[3] Numerous independent experts have noted that power plant retirements in PJM and other competitive wholesale markets are an indication of natural market evolution. For example, the technical lead of the Energy Department’s 2017 study on grid reliability noted that as a root cause of retirements, competition worked as intended. See these and additional comments here: https://www.utilitydive.com/news/silverstein-if-id-written-the-doe-grid-study-recommendations/506274.

[4] The steps PJM takes to evaluate the reliability effects of generator deactivations are listed here: http://www.pjm.com/planning/services-requests/gen-deactivations.aspx.

[5] Kelsey Tamborrino, “All eyes on Perry after FirstEnergy move,” Politico, March 30, 2018. https://www.politico.com/newsletters/morning-energy/2018/03/30/all-eyes-on-perry-after-firstenergy-move-154378.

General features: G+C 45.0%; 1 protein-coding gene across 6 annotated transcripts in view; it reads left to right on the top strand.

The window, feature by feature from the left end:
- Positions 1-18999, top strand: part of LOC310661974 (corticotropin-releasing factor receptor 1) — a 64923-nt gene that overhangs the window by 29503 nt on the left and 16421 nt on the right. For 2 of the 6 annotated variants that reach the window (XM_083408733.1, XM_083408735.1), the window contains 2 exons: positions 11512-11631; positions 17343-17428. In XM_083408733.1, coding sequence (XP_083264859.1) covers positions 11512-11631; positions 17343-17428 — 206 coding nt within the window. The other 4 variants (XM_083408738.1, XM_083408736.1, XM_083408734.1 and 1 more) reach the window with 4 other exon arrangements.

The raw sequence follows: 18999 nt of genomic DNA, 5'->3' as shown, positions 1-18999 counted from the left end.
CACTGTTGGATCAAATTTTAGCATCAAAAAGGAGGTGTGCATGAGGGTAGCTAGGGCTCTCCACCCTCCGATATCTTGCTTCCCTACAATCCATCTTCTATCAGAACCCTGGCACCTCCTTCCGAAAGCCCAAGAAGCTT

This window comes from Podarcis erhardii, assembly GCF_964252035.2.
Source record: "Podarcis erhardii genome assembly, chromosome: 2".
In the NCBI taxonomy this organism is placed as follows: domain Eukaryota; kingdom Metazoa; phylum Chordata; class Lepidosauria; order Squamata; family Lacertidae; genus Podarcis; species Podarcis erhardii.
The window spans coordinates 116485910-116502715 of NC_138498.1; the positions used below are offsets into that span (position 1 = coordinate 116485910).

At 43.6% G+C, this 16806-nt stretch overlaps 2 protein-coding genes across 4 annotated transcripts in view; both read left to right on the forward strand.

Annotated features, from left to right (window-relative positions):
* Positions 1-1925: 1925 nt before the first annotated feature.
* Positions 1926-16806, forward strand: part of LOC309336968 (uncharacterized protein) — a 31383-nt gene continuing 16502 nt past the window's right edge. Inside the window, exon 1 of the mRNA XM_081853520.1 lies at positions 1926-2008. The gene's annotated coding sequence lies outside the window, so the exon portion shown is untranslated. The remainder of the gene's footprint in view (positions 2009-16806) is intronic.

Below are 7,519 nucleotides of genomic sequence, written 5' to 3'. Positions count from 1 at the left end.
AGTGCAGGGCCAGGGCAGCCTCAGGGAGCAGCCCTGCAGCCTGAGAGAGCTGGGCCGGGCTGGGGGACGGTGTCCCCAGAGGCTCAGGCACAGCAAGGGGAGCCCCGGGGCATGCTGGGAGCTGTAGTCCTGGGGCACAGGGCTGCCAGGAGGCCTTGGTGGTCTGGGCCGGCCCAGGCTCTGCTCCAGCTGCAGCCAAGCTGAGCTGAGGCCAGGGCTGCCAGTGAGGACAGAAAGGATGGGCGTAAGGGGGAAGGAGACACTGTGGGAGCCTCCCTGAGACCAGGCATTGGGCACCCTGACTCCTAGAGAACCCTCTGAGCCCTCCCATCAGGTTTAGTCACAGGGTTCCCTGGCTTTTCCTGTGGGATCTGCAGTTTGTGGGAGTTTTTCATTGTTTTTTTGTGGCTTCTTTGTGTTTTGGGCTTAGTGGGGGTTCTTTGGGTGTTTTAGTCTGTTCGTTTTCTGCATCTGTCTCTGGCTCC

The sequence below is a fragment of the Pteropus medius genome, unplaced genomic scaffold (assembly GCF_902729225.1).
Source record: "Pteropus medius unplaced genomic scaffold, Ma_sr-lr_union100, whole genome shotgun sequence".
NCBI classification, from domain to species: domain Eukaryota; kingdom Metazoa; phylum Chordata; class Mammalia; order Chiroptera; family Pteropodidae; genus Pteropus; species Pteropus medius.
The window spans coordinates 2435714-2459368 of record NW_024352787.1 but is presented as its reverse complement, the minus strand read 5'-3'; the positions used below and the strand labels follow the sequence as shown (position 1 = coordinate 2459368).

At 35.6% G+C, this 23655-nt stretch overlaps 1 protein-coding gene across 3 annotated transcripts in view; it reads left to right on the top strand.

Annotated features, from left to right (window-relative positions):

[6] “State of the Market Report for PJM,” Monitoring Analytics, LLC, March 9, 2017, p. 1. http://www.monitoringanalytics.com/reports/PJM_State_of_the_Market/2016/2016-som-pjm-sec1.pdf.

[7] Devin Hartman, “The Market Advantage: A Q&A with Joe Bowring,” R Street Shorts No. 40, June 2017, p. 2. http://2o9ub0417chl2lg6m43em6psi2i.wpengine.netdna-cdn.com/wp-content/uploads/2017/06/RSTREETSHORT40.pdf.

[8] Scherman and Giannantonio, 2018, p. 12 https://statepowerproject.files.wordpress.com/2018/03/fes-202c-application.pdf.

[9] We have spoken with leading consumer trade groups and many individual large consumers representing major manufacturers, tech companies, retail businesses and others in the PJM footprint.

[10] Hartman, 2018, pp. 1-2. http://2o9ub0417chl2lg6m43em6psi2i.wpengine.netdna-cdn.com/wp-content/uploads/2017/06/RSTREETSHORT40.pdf.

[11] Johannes P. Pfeifenberger et al., “Response to U.S. Senators’ Capacity Market Questions,” The Brattle Group, May 5, 2016, p. 10. http://files.brattle.com/files/7294_brattle_open_letter_to_gao_-_response_to_u.s._senators%E2%80%99_capacity_market_questions.pdf.

[12] See reliability metrics in various annual reports by the North American Electric Reliability Corporation. See also various cost-to-load estimates from PJM and the monitor’s annual reports.